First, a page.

Science Daily twists the archaeological order of things around a little. Humans came out of Africa, humans in Africa have domesticated cattle for thousands of years, the easy assumption is that cattle were first domesticated in Africa and kind of moved out with us into the Fertile Crescent, where they helped us settle down and build the first cities. Fresh milk to build bricks! But no – geneticists have proved that cattle came out of Mesopotamia and went out of the “cradle of civilization” and moved back to Africa: Lead researcher Jared Decker, an assistant professor of animal science in the MU College of Agriculture, Food and Natural Resources, says the genetics of these African cattle breeds are similar to those of cattle first domesticated in the Middle East nearly 10,000 years ago, proving that those cattle were brought to Africa as farmers migrated south. Those cattle then interbred with wild cattle, or aurochs, which […]
Miami Herald gets the low-down on the underground 305 – hidden under Miami streets and condos and neon-lit skyscrapers, there’s a prehistoric village (and a priceless piece of the past) under what’s supposed to become a development project: Archaeologists who for months have been uncovering mounting evidence of an ancient and extensive Native American village in the middle of downtown Miami have concluded it’s likely one of the most significant prehistoric sites in the United States. The archaeologists, under the direction of veteran South Florida archaeologist Bob Carr, have so far painstakingly dug up eight large circles comprised of uniformly carved holes in the native limestone that they believe to be foundation holes for Tequesta Indian dwellings dating as far back as 2,000 years. They have also discovered linear, parallel arrangements of hundreds of such postholes stretching across the site that Carr hypothesizes mark the foundation for other structures, possibly boardwalks connecting the dwellings. The […]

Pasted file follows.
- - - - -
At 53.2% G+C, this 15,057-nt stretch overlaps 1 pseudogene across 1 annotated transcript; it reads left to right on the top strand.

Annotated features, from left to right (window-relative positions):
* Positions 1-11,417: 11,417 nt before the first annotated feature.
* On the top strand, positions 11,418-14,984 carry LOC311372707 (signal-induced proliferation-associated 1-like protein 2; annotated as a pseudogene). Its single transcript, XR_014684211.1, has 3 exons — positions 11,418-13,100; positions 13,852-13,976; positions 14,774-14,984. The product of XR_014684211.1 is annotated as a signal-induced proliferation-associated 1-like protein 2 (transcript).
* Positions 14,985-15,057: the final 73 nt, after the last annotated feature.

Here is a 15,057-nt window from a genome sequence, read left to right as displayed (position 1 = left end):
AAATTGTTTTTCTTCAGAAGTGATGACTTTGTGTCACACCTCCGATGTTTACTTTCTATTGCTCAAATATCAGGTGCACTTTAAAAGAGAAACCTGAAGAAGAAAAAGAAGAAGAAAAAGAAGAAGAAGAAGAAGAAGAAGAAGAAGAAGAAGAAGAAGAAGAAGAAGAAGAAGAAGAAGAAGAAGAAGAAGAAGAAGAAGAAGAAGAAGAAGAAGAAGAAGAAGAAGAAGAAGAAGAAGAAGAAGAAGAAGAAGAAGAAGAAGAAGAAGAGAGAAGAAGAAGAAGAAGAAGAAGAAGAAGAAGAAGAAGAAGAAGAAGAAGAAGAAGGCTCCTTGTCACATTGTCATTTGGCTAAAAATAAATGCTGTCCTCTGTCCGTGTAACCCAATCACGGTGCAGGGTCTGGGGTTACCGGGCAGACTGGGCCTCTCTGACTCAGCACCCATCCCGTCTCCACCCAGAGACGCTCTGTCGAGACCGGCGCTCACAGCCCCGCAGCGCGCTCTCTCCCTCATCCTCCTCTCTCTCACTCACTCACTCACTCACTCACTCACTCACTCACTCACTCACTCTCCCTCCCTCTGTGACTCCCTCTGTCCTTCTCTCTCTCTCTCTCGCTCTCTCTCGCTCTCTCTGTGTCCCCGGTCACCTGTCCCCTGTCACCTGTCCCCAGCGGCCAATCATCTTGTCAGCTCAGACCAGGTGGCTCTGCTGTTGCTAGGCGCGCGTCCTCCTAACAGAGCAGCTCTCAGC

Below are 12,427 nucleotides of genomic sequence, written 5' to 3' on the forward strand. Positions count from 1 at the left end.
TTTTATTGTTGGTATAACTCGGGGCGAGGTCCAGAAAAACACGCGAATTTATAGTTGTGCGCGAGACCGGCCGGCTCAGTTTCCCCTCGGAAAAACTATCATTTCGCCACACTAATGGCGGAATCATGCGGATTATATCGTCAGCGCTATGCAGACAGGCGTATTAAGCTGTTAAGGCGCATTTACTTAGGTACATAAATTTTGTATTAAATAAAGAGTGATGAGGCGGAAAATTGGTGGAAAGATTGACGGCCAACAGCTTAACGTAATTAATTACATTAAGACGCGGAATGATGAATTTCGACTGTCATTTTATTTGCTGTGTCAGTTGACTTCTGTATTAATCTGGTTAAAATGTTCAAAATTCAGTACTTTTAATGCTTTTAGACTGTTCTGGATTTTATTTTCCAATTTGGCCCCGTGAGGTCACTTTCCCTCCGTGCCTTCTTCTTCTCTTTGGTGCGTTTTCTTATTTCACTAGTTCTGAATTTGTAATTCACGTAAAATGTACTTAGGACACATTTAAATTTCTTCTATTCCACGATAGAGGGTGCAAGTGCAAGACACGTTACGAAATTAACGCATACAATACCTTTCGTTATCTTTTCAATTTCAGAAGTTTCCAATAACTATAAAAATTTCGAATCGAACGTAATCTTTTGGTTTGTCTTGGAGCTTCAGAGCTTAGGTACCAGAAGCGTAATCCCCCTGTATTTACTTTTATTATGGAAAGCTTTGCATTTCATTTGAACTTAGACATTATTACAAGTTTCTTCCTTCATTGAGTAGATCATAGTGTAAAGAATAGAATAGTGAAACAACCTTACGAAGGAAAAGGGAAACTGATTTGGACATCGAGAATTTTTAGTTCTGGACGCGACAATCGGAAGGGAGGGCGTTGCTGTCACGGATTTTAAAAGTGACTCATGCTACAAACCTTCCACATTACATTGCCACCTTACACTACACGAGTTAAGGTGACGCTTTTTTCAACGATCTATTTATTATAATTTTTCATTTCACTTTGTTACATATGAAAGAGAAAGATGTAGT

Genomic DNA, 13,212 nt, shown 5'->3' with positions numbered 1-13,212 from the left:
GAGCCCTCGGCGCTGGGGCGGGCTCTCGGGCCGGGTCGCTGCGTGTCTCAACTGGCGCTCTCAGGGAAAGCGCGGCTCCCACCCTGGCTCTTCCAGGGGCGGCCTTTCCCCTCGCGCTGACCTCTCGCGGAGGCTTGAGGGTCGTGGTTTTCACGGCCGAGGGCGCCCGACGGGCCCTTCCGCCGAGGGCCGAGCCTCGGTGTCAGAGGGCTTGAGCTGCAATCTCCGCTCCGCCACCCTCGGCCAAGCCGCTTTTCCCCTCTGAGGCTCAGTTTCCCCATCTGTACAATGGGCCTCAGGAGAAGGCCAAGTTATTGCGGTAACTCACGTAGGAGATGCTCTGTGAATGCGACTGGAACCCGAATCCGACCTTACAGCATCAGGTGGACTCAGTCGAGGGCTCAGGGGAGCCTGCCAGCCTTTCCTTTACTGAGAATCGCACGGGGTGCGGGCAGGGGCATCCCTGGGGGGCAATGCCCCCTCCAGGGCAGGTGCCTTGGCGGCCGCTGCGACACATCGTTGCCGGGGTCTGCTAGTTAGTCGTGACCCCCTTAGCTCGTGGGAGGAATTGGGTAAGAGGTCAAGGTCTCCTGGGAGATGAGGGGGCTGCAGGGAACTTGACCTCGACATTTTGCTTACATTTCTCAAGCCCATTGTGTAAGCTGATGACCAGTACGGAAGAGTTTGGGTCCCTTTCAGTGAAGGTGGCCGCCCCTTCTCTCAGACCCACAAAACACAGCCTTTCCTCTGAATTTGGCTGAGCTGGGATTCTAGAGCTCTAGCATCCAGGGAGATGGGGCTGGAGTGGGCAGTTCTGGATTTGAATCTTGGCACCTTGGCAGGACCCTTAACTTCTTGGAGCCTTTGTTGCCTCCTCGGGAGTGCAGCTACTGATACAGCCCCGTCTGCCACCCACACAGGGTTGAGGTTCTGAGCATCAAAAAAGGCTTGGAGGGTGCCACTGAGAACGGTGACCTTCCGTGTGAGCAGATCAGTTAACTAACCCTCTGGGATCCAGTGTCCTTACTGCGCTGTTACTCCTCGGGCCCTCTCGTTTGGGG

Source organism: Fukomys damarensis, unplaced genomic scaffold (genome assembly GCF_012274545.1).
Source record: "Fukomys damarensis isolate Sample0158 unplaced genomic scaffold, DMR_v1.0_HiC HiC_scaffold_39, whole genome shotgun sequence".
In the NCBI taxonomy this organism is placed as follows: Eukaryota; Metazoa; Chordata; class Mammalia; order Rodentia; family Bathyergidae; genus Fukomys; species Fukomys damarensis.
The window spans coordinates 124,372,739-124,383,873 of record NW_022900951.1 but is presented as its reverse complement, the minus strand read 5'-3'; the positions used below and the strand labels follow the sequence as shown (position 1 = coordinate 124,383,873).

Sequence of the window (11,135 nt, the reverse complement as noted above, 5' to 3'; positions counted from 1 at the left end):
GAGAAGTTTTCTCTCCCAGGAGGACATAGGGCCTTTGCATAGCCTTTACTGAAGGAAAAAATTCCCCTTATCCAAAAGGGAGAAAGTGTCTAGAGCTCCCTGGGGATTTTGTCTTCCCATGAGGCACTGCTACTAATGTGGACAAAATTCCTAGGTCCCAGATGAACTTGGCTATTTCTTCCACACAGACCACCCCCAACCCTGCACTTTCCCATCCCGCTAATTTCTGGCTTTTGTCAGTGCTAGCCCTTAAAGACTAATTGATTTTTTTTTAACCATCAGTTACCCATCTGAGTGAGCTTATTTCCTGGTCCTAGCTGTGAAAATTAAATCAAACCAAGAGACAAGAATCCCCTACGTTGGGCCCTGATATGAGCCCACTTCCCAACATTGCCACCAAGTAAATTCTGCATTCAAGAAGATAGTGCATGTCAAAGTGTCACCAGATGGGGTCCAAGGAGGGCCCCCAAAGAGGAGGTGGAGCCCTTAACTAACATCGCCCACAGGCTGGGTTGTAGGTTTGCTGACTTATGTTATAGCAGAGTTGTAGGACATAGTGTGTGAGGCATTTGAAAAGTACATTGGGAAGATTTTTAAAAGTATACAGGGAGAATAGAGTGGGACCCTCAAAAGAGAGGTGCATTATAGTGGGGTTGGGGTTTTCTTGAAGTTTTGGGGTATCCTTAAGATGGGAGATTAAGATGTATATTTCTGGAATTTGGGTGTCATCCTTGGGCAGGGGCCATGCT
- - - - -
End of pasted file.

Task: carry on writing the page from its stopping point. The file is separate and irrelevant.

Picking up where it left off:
PhysOrg takes a deeper look at the reasons why prehistoric doctors poked holes in their patients’ heads: However, evidence shows that healers in Peru practiced trepanation—a surgical procedure that involves removing a section of the cranial vault using a hand drill or a scraping tool—more than 1,000 years ago to treat a variety of ailments, from head injuries to heartsickness. … “For about 400 years, from 600 to 1000 AD, the area where I work—the Andahuaylas—was living as a prosperous province within an enigmatic empire known as the Wari,” [Santa Barbara bioarchaeologist Danielle Kurin] said. “For reasons still unknown, the empire suddenly collapsed.” And the collapse of civilization, she noted, brings a lot of problems. “But it is precisely during times of collapse that we see people’s resilience and moxie coming to the fore,” Kurin continued. “In the same way that new types of bullet wounds from the Civil War resulted in the development of […]
Meaning, although PhysOrg stops short of saying so, that we could maybe someday build a hominin from scratch. As it is, though, we’ve still got a lot we can do today, now that we’ve figured out the 400,000-year-old genetic code of Homo heidelbergensis: Matthias Meyer and his team from the Max Planck Institute for Evolutionary Anthropology in Leipzig, Germany, have developed new techniques for retrieving and sequencing highly degraded ancient DNA. They then joined forces with Juan-Luis Arsuaga and applied the new techniques to a cave bear from the Sima de los Huesos site. After this success, the researchers sampled two grams of bone powder from a hominin thigh bone from the cave. They extracted its DNA and sequenced the genome of the mitochondria or mtDNA, a small part of the genome that is passed down along the maternal line and occurs in many copies per cell. The researchers then compared this ancient mitochondrial DNA […]